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Design and Technology


Design and Technology

Design and Technology encourages children to learn to think and intervene creatively to solve problems both as individuals and as members of a team.  At Manor Oak they are taught to look for opportunities and to respond to them by developing a range of ideas and making a range of products.  The children are also given opportunities to reflect upon and evaluate past and present design technology, its uses and its effectiveness and are encouraged to become innovators.



The school’s aims are:

  • to develop children’ designing and making skills,

  • to teach children the knowledge and understanding, within each child’s ability, that will be required to complete the making of their product,

  • to teach children the safe and effective use of a range of tools, materials and components,

  • to develop children’ understanding of the ways in which people have designed products in the past and present to meet their needs,

  • to develop children’ creativity and innovation through designing and making,

  • to develop children’ understanding of technological processes, their management and their contribution to society.

  • to instil a lifelong love of cooking.

  • to teach children how to safely and hygienically cook healthy, well-balanced meals.

    The national curriculum for design and technology aims to ensure that all pupils:

  • develop the creative, technical and practical expertise needed to perform everyday tasks confidently and to participate successfully in an increasingly technological world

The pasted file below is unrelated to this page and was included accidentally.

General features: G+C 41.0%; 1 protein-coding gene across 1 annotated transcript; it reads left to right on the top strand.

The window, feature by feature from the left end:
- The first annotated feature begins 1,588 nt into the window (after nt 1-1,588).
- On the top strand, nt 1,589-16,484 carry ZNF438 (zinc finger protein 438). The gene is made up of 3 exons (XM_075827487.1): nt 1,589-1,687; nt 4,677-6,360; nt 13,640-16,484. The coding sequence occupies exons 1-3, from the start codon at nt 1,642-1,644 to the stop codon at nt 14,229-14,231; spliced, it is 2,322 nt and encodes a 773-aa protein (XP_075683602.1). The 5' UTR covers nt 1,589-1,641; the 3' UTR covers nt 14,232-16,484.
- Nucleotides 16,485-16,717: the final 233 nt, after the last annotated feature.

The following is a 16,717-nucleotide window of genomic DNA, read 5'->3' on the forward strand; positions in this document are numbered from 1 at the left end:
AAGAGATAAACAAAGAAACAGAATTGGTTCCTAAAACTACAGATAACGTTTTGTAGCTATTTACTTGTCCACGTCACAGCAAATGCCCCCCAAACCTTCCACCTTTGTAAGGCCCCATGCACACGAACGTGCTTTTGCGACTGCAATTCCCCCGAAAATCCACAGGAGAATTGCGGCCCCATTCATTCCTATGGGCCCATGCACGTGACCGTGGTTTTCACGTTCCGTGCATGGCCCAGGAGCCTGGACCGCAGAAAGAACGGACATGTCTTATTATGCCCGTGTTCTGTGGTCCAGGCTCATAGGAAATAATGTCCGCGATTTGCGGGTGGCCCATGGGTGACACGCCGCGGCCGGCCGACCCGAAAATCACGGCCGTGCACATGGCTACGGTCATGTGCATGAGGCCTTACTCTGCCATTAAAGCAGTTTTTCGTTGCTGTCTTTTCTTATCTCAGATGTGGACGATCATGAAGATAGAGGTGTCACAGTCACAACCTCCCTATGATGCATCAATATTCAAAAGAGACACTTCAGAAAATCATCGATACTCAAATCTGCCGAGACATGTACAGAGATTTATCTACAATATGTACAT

• build and apply a repertoire of knowledge, understanding and skills in order to design and make high-quality prototypes and products for a wide range of users

  • critique, evaluate and test their ideas and products and the work of others

  • understand and apply the principles of nutrition and learn how to cook.


Early years

It is important in the foundation stage to give children a broad, play-based experience of ICT in a range of contexts, including outdoor play. ICT is not just about computers. Early years learning environments should feature ICT scenarios based on experience in the real world, such as in role play. Children gain confidence, control and language skills through opportunities to ‘paint’ on the whiteboard or drive a remote-controlled toy. Outdoor exploration is an important aspect, supported by ICT toys such as metal detectors, controllable traffic lights and walkie-talkie sets. Recording devices can support children to develop their communication skills. This is particular useful with children who have English as an additional language.


Health and Safety

Whilst fulfilling the DT curriculum, pupils may find themselves in the position of using tools which can be hazardous if used incorrectly.  Teachers should be aware of such situations and plan to organise the classroom and educate the children in order to avoid any dangers to the children.  Such tools will be only be used under close supervision and will be put away in a safe storage place as soon as feasible afterwards.


Cooking and nutrition

As part of their work with food, pupils should be taught how to cook and apply the principles of nutrition and healthy eating. Instilling a love of cooking in pupils will also open a door to one of the great expressions of human creativity. Learning how to cook is a crucial life skill that enables pupils to feed themselves and others affordably and well, now and in later life.